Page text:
"When there is no peril in the fight, there is no glory in the triumph."
-- A. Alvarez
In life, conflict sucks. As a result, most people tend to avoid it.
But in fiction, it’s vital.
Here's the thing: it is possible to write without much conflict. In literary fiction, there is something called a slice of life story, or vignette, and conflict or resolution is not a prerequisite for this form. But there's often more going on in this type of story than you might think, and it's actually an art form in itself.
Most of the time, however, just because you CAN write something without conflict, doesn’t mean that you should. Not if you want readers.
Conflict is what drives story. Conflict shapes plot.
People are drawn to conflict in fiction. We read on to find out what is going to happen. At its most basic, conflict happens when two people want two different things. But conflict is not limited to physical confrontations. In fact, some of the most successful conflicts can be found in dialogue, or are emotional conflicts, that are never spelled out, but are presented through subtext. Imagine the sorts of secrets and unspoken conflicts a couple married for 20 years might have. Simmering resentments over who doesn't do the dishes, and who leaves the seat up in the bathroom. Or more serious ones about a spouse's inability to save money, stop drinking, or refrain from sleeping with other people.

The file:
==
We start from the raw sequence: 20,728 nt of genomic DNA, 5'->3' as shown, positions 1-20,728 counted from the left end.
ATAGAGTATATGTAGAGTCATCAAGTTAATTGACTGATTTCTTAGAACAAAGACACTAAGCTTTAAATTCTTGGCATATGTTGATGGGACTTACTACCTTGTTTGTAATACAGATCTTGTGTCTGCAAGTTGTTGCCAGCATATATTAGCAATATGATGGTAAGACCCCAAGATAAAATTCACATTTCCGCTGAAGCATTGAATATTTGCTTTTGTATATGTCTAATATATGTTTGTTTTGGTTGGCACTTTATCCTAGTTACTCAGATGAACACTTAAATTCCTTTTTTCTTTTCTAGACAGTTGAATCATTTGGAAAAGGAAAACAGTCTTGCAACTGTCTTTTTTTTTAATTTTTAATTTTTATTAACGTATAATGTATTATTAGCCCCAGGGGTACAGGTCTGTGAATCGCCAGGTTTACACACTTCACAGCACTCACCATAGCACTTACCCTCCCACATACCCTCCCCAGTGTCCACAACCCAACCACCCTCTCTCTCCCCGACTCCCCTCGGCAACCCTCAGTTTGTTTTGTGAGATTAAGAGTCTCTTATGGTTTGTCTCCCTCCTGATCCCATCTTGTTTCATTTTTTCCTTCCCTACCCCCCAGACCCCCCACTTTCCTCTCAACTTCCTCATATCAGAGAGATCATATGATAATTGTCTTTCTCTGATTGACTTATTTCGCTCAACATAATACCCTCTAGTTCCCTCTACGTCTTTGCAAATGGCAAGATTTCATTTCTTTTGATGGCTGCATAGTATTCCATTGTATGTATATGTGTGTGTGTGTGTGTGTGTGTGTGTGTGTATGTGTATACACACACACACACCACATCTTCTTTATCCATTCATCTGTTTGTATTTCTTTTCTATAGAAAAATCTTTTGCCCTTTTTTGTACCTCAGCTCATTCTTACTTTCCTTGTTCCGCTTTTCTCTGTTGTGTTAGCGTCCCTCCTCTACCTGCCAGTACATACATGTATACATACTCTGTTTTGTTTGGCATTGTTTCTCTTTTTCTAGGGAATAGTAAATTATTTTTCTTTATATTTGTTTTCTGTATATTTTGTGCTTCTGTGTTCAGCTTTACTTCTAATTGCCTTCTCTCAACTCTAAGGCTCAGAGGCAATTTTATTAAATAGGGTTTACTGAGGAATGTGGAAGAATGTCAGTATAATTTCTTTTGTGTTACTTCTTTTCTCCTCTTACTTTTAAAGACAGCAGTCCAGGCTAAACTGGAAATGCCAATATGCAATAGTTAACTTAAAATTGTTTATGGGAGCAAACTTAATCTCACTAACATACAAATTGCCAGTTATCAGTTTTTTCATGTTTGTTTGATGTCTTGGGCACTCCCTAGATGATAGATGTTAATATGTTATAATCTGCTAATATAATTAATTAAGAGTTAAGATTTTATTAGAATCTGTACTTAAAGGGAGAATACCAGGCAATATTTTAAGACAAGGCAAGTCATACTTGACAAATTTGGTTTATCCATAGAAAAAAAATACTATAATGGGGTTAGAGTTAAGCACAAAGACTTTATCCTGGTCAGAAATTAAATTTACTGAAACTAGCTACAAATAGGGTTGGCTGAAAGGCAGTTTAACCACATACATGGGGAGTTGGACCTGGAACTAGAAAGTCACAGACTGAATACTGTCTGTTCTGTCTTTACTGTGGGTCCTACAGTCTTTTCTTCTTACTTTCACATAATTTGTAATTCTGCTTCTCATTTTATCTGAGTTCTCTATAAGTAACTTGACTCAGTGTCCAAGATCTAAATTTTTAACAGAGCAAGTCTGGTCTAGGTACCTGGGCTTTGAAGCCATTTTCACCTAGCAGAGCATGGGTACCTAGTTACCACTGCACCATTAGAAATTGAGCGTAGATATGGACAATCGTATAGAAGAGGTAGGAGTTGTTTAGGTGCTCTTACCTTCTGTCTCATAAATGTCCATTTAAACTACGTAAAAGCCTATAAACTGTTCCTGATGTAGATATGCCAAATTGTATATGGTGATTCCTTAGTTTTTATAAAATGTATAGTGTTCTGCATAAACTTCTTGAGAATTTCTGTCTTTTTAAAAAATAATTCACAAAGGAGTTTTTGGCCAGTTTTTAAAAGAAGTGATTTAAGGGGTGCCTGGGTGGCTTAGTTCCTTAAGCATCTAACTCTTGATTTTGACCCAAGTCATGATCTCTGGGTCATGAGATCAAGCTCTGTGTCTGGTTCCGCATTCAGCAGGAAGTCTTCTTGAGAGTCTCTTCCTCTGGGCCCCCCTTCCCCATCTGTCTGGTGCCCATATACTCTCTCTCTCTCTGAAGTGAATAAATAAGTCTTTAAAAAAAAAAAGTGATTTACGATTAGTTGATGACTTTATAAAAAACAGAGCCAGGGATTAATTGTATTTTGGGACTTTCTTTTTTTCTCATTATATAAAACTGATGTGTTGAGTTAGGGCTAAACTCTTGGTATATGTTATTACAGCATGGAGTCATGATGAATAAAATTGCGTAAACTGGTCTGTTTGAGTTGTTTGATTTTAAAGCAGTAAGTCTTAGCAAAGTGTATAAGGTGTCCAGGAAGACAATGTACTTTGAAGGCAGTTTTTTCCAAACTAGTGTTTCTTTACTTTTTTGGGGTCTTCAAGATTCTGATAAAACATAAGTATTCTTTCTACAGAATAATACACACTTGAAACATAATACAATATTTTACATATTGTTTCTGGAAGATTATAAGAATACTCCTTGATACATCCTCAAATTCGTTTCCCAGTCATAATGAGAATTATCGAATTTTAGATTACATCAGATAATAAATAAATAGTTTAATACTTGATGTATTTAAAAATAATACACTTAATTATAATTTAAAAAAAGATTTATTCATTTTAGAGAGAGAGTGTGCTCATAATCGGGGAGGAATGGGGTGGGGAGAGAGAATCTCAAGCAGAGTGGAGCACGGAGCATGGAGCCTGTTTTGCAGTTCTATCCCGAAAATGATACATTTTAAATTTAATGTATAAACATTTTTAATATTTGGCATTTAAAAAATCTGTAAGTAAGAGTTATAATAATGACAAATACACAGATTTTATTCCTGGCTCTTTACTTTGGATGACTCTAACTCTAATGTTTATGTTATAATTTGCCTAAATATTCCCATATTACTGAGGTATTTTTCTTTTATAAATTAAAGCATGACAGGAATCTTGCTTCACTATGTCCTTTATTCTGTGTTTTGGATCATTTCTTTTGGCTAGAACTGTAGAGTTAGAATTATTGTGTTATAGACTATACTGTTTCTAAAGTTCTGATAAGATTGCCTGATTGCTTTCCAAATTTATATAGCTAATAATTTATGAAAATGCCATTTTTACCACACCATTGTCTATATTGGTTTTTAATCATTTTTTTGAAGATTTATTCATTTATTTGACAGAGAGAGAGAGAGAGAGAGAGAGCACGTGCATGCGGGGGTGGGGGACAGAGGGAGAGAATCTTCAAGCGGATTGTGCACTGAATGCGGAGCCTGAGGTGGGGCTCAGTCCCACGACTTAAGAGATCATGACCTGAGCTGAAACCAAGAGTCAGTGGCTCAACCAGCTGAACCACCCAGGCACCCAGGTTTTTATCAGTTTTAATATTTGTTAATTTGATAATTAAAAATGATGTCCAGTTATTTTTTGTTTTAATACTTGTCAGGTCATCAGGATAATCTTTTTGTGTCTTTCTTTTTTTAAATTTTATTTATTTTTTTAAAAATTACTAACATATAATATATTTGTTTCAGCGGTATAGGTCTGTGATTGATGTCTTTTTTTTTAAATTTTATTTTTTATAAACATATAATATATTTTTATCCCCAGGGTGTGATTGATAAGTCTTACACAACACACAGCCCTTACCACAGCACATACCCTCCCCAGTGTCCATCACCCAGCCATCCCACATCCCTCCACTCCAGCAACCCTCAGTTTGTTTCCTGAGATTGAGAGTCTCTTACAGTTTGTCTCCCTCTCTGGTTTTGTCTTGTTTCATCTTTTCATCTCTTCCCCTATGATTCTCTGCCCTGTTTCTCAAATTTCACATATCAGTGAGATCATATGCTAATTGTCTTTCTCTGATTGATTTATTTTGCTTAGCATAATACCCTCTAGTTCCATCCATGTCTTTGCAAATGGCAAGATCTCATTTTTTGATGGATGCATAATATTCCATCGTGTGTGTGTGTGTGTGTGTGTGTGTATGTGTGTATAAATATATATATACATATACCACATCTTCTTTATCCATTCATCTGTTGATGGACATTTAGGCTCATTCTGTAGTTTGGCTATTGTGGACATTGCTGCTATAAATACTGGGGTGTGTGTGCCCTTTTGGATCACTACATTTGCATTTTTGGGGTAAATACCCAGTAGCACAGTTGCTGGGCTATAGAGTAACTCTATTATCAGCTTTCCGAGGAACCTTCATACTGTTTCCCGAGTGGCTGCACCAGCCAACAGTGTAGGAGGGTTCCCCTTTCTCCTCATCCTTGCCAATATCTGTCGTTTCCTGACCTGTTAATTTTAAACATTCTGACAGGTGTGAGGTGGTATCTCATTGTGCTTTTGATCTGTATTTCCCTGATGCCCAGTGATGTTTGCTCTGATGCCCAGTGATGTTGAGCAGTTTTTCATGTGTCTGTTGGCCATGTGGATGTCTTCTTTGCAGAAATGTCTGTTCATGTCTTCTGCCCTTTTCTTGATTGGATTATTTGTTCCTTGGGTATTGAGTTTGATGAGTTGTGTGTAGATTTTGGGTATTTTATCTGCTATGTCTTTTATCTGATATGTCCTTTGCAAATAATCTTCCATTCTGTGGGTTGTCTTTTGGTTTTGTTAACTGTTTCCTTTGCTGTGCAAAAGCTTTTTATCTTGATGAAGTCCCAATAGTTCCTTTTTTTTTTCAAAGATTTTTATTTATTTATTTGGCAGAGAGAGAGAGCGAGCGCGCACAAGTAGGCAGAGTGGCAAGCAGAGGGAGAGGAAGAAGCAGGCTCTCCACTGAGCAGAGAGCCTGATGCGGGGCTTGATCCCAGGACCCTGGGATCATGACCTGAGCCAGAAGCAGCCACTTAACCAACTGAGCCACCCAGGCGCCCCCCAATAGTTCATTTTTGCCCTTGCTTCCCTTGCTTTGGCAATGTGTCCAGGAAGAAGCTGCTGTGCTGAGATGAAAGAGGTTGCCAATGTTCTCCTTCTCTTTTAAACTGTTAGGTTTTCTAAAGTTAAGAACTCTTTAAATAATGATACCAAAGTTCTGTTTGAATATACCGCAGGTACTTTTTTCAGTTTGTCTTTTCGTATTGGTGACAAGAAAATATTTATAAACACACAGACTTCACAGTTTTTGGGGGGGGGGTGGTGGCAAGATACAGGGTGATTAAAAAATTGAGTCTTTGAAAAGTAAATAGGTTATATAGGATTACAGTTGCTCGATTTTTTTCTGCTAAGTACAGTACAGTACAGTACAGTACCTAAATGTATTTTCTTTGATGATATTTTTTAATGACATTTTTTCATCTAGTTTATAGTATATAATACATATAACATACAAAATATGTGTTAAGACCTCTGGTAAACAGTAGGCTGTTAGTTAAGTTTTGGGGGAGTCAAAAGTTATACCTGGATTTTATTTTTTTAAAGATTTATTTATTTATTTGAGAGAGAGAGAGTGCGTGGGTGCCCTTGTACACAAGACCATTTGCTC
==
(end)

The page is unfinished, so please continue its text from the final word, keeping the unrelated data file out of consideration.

Conflict can also happen within one character, when that character is torn between two things. Maybe he loves two different women, or maybe his head is telling him to go to law school, but his heart says he should be running away to Paris to become an artist. Or, maybe it's darker than that. Maybe he's an assassin who's been hired to "take out" a woman. Trouble is, he falls for her before he gets around to taking care of business.
Does he run off with her to Paris, knowing that they will then both have targets on their backs? What if she doesn't realize that he isn't really an aspiring artist, and his business associate, who has followed them there with orders to get rid of both of them, decides he is going to blackmail the assassin instead? What if the business associate starts to fall for the woman, too?
Voilà. You have a story.
Here are two prompts for writing dialogue with conflict in the subtext:
1. Have 2 people meet in a tense situation. Each want different things, but only one can get his or her way. They never actually talk about what they really want. The clock is ticking on the resolution. What do they discuss instead?
2. A married couple discusses issues that have bothered them for 20 years, but the real problem, the subtext, lies beneath like an iceberg. Show us this iceberg without telling us what it is.
Ready for more conflict?
Here are some good resources:
Conflict, Action & Suspense, by William Noble
Conflict & Suspense, by James Scott Bell
Writers' Village offers a 2 week certificate track course on conflict, titled Conflict & Change (MFA256), as well as other short workshops that address plot, structure, dialogue and story: